The number of organ donation and transplants climbed again in BC last year.
In fact, a total of 423 people received a life-saving transplant in BC in 2016, setting a new record for the most transplants performed in a year in the province.
And, for the second year in a row, the number of deceased donors is also up, thanks to a concentrated effort from healthcare staff across BC, as well as more public awareness.
There were 97 deceased donors in BC last year, up two from 2015. The BC deceased organ donation rate is now 20.32 donors per million population— above the Canadian national rate of 18.2 donors per million (2015).
“This is good news coming out of the holidays, with British Columbians demonstrating their generosity in the most important area—life,” said Health Minister Terry Lake. “Families can be proud of their decision to register as organ donors, and I hope this trend will encourage even more people to register their decision, making the New Year a fresh start for many in need of a transplant.”
Need still great
While donation and transplant rates are up overall, more than 600 British Columbians still wait for the gift of a donor organ. And those who are able to are encouraged to join 1,051,797 other British Columbians and register as an organ donor.
Living kidney donations were down to 95 in 2016, from 113 in 2015. BC Transplant is focusing on increasing this number in the coming years, as 80% of people on the transplant wait list are waiting for a kidney.
Several other transplant-related records were also set in 2016:
- 40 lung transplants (39 double-lung and one single-lung), four more than in 2015. Fifteen years ago, there was only one double-lung transplant performed in BC.
28 heart transplants, nine more than in 2015
- Record number of deceased donors in Northern Health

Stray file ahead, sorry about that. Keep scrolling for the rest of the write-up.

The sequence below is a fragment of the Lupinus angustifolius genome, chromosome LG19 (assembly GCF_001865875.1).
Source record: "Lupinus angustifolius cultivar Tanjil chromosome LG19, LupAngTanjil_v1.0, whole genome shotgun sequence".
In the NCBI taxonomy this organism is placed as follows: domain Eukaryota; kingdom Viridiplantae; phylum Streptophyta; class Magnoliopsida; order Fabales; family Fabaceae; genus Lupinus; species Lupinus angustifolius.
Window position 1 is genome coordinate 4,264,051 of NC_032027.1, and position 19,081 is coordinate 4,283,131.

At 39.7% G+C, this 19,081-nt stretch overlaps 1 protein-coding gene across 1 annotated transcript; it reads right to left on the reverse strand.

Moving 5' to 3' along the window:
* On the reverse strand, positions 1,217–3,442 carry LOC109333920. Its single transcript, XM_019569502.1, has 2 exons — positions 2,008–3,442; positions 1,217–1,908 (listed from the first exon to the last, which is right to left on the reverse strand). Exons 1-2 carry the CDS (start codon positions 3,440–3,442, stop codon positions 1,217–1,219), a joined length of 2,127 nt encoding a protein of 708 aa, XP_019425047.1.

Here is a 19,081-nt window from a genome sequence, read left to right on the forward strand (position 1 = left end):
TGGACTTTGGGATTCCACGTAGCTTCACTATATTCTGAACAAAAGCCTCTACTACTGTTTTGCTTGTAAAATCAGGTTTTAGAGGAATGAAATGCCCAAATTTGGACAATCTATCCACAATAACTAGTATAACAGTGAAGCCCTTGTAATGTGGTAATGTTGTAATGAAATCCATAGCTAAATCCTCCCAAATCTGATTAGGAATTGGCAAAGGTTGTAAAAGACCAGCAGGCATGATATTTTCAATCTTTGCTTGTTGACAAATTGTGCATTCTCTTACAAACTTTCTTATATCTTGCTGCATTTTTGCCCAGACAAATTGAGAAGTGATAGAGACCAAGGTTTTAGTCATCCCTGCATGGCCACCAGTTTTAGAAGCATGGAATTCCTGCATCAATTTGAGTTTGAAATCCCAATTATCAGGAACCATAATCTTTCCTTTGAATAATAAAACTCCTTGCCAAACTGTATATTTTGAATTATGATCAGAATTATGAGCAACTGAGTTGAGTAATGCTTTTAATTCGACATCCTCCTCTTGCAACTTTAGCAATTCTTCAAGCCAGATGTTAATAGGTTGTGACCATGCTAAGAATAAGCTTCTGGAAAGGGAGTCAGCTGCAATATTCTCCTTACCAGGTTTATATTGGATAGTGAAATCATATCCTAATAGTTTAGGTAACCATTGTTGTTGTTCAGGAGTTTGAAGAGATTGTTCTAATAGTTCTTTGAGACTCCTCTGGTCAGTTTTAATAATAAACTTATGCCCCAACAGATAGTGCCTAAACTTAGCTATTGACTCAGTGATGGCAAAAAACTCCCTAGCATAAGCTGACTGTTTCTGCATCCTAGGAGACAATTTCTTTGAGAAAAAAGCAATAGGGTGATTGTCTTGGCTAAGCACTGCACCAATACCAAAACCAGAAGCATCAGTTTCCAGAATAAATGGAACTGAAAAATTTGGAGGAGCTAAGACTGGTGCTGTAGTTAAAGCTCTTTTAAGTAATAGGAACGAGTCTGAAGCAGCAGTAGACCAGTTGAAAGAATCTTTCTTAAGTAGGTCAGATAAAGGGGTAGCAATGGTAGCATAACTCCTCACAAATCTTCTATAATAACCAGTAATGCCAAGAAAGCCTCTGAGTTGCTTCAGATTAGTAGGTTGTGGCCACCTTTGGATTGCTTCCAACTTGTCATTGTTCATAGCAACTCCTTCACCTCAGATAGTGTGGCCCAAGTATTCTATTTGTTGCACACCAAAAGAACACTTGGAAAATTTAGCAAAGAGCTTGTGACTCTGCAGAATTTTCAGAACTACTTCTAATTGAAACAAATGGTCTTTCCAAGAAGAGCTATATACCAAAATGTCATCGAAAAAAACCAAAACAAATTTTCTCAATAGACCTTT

- 83,505 people registered their organ donation decision in 2016, and the 1 millionth British Columbian registered their decision in the Organ Donor Registry
All told, it was “another strong year for BC Transplant is a testament to work we’ve done to increase support for, and commitment to, the donation and transplant process at health authorities across the province,” said Dr. David Landsberg, Physician Lead for BC Transplant. “More and more, families are the ones who approach us asking if it’s an option for their loved ones. It’s a positive sign that awareness efforts are working.”
Dr. John Yee, the head VGH and UBC Division of Thoracic Surgery and Director BC Lung Transplant Program echoed Landsberg’s sentiments.
“BC Transplant Programs all have the same goal—to make the gift of life a reality for patients and families in our province,” Yee said. “Growth of the BC Lung Transplant Program has only been possible through the dedication of many individuals, always working as a team, to deliver highly complex care with compassion.”
A real gift, a real reward
Simone Harty is familiar with the donation process. Her son Elliot was an organ donor after a tragic accident took his life in 2007.
“My son was able to give the gift of life to three people and changed the lives of the recipients and their families,” Harty said. “For me, it’s helped me grieve, knowing that although my son lost his life, he was able to give life to others—that’s a great legacy.”
That gift is something George Keulen, will forever be thankful, after receiving his double-lung transplant in 2010.
“As someone who has had a double lung transplant I can attest to the fact that organ transplants work,” he said. “Since my transplant, I’ve biked across BC twice, received a Master’s Degree, and have had countless opportunities to tell the story about how a transplant saved my life.”
One organ donor can save eight lives – register your decision online or at any Service BC office.